REVIEW: TOYO TIRES OPEN COUNTRY ATII

 

We put the latest All-Terrains from Toyo through 5,000km of Outback hell – did they survive?

 

When it comes to long-distance touring it’s hard to go by a good set of All-Terrains. Sure, they’re not as sexy as a set of muddies and they tend not to grip so well in the slop, but for endless miles of bitumen, dirt road corrugations, sand, and gibber plains… they’re the tyre-style of choice for countless four-wheel drive tourers.

 

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So just before I left for the Big Red Bash, Toyo got in touch and mentioned they had a set of their latest Open Country ATIIs that they wanted us to test… sometimes the stars just line up eh? Nothing like some fresh rubber before a big trip to give you a little peace of mind.

 

On-road these things were impressive, with better than decent handling in the rain-soaked twisties (coming down Mount Victoria, for those in NSW); and once on the freeway heading north on 1,000-odd kays of blacktop there was next-to-no road noise. In fact, I actually forgot I was running different tyres – which is probably a positive thing when you think about it.

 

Two from two so far.

 

Then we hit the dirt. Now, I was towing and the Troopy was well and truly loaded up so I was keeping a fairly close eye on pressures (dropped from 38psi road pressures to 30psi, then using the 4psi rule dropped them to 28psi – which seemed about right) – and once the right pressure had been found for our speed and the loads we were carrying, the tyres seemed to come into their own. Washouts, corrugations and gibber stones – you name it we came into contact with it and the ATIIs soaked it up impressively.

 

Chalk up another point for the Toyos.

 

It was time to get serious. Dirt roads and sidewall-slicing gibber stones are one thing… but coming into our campsite just out of Quilpie in 2WD, our apparently hard-packed clay track had obviously copped some water because within the space of a few metres we’d sunk to our axles in some of the softest, suckiest, smelliest mud imaginable. The things you find in the Outback, hey?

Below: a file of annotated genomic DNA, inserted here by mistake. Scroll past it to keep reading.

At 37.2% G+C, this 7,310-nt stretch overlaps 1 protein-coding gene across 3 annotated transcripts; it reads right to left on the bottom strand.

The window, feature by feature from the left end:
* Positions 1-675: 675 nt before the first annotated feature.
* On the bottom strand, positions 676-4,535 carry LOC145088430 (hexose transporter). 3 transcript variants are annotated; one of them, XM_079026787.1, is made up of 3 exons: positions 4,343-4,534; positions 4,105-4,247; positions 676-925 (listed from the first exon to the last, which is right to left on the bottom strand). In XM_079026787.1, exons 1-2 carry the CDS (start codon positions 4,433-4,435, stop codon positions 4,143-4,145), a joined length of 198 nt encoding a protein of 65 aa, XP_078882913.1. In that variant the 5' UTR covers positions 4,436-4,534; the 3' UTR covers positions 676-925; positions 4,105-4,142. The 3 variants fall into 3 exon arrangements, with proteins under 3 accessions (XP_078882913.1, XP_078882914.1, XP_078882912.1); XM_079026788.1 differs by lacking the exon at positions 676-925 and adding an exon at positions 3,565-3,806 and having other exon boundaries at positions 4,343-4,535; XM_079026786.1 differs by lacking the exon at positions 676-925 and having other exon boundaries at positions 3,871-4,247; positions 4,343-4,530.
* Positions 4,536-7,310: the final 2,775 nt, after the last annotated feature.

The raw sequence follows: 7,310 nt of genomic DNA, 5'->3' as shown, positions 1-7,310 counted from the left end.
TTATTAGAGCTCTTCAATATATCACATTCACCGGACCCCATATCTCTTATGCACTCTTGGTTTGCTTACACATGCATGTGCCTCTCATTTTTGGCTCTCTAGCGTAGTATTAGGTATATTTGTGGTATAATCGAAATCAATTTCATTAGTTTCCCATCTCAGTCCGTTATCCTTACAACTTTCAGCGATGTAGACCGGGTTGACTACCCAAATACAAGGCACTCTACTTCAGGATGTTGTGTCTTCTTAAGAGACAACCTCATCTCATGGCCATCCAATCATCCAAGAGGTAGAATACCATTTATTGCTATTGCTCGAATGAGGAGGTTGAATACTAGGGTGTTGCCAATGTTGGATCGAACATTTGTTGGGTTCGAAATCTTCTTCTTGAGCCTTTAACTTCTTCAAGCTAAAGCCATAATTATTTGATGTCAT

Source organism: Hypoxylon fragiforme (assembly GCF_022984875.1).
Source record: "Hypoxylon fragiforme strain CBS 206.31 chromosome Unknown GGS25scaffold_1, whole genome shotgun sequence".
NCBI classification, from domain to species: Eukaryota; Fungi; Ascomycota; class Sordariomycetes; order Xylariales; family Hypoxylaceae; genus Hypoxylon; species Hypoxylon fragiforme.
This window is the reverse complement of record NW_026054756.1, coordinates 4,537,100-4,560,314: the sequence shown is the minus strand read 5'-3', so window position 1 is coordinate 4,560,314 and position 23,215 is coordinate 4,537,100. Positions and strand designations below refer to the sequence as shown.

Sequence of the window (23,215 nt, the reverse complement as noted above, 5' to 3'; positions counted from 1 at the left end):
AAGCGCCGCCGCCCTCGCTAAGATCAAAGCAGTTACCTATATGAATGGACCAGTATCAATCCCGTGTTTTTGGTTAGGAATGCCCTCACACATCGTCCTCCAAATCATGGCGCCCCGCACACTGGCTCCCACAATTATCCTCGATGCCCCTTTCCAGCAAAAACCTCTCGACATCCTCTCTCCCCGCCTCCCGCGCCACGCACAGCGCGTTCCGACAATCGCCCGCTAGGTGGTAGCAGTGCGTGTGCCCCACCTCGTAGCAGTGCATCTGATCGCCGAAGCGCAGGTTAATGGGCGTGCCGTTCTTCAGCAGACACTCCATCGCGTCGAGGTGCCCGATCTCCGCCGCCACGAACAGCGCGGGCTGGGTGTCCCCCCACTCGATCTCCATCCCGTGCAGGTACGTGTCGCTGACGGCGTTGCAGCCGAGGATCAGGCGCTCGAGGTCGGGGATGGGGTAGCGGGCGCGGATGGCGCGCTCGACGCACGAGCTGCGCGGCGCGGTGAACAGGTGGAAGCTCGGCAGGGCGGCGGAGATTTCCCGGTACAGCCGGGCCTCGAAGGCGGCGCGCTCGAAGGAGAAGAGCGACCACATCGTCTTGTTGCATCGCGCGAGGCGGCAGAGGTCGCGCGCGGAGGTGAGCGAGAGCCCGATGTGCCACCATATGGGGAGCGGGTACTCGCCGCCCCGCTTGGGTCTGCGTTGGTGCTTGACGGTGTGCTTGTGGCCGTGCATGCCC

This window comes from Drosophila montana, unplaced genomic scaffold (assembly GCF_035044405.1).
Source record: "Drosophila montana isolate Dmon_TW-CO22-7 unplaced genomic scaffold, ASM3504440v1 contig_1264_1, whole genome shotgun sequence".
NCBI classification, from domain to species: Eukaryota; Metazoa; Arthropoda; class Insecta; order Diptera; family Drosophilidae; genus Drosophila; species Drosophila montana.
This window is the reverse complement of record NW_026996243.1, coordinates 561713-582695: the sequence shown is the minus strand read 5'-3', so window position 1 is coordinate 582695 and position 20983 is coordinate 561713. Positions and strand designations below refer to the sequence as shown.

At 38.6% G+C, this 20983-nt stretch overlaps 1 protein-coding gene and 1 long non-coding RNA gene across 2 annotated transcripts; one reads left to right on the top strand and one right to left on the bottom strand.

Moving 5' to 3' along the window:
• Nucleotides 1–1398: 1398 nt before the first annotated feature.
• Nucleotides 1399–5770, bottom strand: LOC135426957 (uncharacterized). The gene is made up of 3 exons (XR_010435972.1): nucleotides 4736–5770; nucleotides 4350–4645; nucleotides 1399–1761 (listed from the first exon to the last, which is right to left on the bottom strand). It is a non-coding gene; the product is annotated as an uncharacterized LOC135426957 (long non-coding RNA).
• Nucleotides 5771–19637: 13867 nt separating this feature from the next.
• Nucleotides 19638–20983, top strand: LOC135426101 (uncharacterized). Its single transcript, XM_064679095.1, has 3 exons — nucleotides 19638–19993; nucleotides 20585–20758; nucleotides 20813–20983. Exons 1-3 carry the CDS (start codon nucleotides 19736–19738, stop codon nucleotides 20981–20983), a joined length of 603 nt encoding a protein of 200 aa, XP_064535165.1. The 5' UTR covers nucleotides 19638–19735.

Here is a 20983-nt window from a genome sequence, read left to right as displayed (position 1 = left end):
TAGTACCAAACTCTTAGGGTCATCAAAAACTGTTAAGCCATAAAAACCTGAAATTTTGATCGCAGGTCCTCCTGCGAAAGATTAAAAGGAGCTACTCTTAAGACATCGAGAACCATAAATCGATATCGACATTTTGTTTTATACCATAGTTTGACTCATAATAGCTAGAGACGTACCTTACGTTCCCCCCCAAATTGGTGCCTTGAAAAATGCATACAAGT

Off with the thongs and out into the calf-deep quagmire to lock the hubs, shift into low-range and engage the lockers… No dice, all four tyres were just spinning. Now I don’t mean this in a negative way at all. In fact, to the ATIIs’ credit they were self-clearing extremely well; it’s just that the terrain offered absolutely no traction. Time to reassess.

 

Time to re-dirty the feet and let a little more pressure out of the tyres before jumping in again and trying to back out of the mudhole. Not exactly an easy task with a trailer in tow, but forward progress simply wasn’t happening so it was worth a crack.

 

Sure enough, with a little less pressure and moving backwards, the Toyos drove straight out. Having been bogged on everything from HTs to muddies, I have to say I was pretty impressed with the non-aggressive ATs.

 

We made it to the Big Red Bash without further incident and spent a few days enjoying the sights, sounds and beaut Outback hospitality – then it was time for the real test. Would the Toyo rubber stand up to a heavy vehicle towing a trailer at 16psi for days on end through the talcum-powder-soft sand of the Simmo? It was time to find out.

 

I’ll tell you this straight up: Yes we got bogged; yes the ride was rough, yes there were times I was a bit worried that the rocks were going to rip the sidewalls apart (particularly after the track firmed up after Purni Bore); but once we’d rolled into Mount Dare without suffering any punctures, blowouts or failures of any kind that could be put down to the tyres, I was seriously re-thinking my lifelong addiction to mud-terrains and considering throwing down for some ATs the next time I’m in the market for tyres.

 

They bagged well at 16psi and soaked up countless washouts, corrugations and, of course, dunes without a worry. And as for wear rates: 5,000km of hard driving later there was no sign of chipping or chunking; just a small amount of feathering on the shoulders of the tread blocks. After speaking to Toyo about this, I’m assured it’s pretty normal. It’s apparently due to a bit of compromise in the design of the tyre between on-road handling and off-road grip. It leads to each tread block having a bit of flex, and the feathering is the result. Still, it’s not a bad thing. With regular tyre rotations (Toyo recommends rotation with every service) these things should easily last well north of 60,000km by my calculations. Given the terrain they’ve conquered and the extended running at low pressures, I reckon that if you’re like me and have realised that muddies aren’t always the best option, the Open Country ATIIs could be right up your alley.

For more information, jump onto: toyotires.com.au (http://toyotires.com.au/tyres/suv-4×4-tyres/item/1235-open-country-a-t-ii)

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